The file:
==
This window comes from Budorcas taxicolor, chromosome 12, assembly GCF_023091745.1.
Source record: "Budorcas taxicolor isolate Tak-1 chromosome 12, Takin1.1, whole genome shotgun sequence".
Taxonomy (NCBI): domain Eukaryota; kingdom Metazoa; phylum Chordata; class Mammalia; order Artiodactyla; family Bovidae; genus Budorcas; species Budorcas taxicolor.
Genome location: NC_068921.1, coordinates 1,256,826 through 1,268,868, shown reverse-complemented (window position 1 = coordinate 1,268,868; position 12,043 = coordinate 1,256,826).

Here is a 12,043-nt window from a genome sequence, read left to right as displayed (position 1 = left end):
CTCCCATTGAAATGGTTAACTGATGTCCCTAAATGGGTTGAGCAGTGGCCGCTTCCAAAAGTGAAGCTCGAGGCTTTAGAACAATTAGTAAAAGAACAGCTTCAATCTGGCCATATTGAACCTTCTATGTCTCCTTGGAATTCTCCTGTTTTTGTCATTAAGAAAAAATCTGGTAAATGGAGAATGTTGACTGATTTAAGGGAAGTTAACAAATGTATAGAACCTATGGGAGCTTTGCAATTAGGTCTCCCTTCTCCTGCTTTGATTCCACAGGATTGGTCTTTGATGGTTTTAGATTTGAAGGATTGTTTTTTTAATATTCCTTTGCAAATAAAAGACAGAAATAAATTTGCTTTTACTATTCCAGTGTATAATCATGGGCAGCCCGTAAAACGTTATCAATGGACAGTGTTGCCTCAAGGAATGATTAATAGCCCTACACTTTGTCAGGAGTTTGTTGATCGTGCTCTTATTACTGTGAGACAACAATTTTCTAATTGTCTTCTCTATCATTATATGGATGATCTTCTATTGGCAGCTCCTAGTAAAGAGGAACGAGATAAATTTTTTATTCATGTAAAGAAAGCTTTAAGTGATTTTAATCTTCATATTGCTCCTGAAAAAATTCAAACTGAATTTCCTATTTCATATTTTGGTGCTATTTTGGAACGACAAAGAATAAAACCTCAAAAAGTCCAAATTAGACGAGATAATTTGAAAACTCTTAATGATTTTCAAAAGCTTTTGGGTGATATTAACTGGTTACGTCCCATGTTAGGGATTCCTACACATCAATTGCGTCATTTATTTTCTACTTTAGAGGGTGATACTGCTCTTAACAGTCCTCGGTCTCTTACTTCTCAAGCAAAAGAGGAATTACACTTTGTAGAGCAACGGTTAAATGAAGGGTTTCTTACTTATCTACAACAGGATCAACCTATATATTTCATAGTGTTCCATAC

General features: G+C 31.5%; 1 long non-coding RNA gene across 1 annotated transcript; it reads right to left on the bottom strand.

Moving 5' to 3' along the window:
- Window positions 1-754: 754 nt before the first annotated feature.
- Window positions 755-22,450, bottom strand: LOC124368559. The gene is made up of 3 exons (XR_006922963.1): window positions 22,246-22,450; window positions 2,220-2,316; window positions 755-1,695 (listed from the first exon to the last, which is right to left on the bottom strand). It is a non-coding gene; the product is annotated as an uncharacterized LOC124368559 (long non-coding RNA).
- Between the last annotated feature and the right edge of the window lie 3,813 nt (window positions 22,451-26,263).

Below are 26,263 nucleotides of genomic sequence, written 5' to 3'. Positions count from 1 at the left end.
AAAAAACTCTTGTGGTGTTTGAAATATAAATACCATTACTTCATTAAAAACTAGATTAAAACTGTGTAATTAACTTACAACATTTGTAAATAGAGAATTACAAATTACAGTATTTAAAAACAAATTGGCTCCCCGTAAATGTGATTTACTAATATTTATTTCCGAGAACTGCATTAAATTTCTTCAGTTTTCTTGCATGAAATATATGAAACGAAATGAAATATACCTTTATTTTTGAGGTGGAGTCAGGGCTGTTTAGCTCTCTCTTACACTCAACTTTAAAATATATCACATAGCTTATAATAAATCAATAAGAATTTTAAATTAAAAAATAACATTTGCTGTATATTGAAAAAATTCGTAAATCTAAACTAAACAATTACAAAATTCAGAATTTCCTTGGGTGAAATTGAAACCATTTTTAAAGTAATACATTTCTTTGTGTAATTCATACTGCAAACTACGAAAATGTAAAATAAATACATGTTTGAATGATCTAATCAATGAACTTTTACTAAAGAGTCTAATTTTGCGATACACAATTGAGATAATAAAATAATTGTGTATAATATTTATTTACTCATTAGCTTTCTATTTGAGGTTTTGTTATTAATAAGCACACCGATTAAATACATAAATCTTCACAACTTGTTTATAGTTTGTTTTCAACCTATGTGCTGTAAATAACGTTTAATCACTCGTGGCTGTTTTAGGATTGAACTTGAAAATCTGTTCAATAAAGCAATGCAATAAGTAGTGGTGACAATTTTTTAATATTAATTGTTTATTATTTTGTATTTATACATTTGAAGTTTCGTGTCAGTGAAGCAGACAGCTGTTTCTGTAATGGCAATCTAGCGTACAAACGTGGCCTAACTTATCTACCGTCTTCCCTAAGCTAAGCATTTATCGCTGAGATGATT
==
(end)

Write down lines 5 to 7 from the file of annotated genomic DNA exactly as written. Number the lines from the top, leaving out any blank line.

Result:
Here is a 12,043-nt window from a genome sequence, read left to right as displayed (position 1 = left end):
CTCCCATTGAAATGGTTAACTGATGTCCCTAAATGGGTTGAGCAGTGGCCGCTTCCAAAAGTGAAGCTCGAGGCTTTAGAACAATTAGTAAAAGAACAGCTTCAATCTGGCCATATTGAACCTTCTATGTCTCCTTGGAATTCTCCTGTTTTTGTCATTAAGAAAAAATCTGGTAAATGGAGAATGTTGACTGATTTAAGGGAAGTTAACAAATGTATAGAACCTATGGGAGCTTTGCAATTAGGTCTCCCTTCTCCTGCTTTGATTCCACAGGATTGGTCTTTGATGGTTTTAGATTTGAAGGATTGTTTTTTTAATATTCCTTTGCAAATAAAAGACAGAAATAAATTTGCTTTTACTATTCCAGTGTATAATCATGGGCAGCCCGTAAAACGTTATCAATGGACAGTGTTGCCTCAAGGAATGATTAATAGCCCTACACTTTGTCAGGAGTTTGTTGATCGTGCTCTTATTACTGTGAGACAACAATTTTCTAATTGTCTTCTCTATCATTATATGGATGATCTTCTATTGGCAGCTCCTAGTAAAGAGGAACGAGATAAATTTTTTATTCATGTAAAGAAAGCTTTAAGTGATTTTAATCTTCATATTGCTCCTGAAAAAATTCAAACTGAATTTCCTATTTCATATTTTGGTGCTATTTTGGAACGACAAAGAATAAAACCTCAAAAAGTCCAAATTAGACGAGATAATTTGAAAACTCTTAATGATTTTCAAAAGCTTTTGGGTGATATTAACTGGTTACGTCCCATGTTAGGGATTCCTACACATCAATTGCGTCATTTATTTTCTACTTTAGAGGGTGATACTGCTCTTAACAGTCCTCGGTCTCTTACTTCTCAAGCAAAAGAGGAATTACACTTTGTAGAGCAACGGTTAAATGAAGGGTTTCTTACTTATCTACAACAGGATCAACCTATATATTTCATAGTGTTCCATAC

General features: G+C 31.5%; 1 long non-coding RNA gene across 1 annotated transcript; it reads right to left on the bottom strand.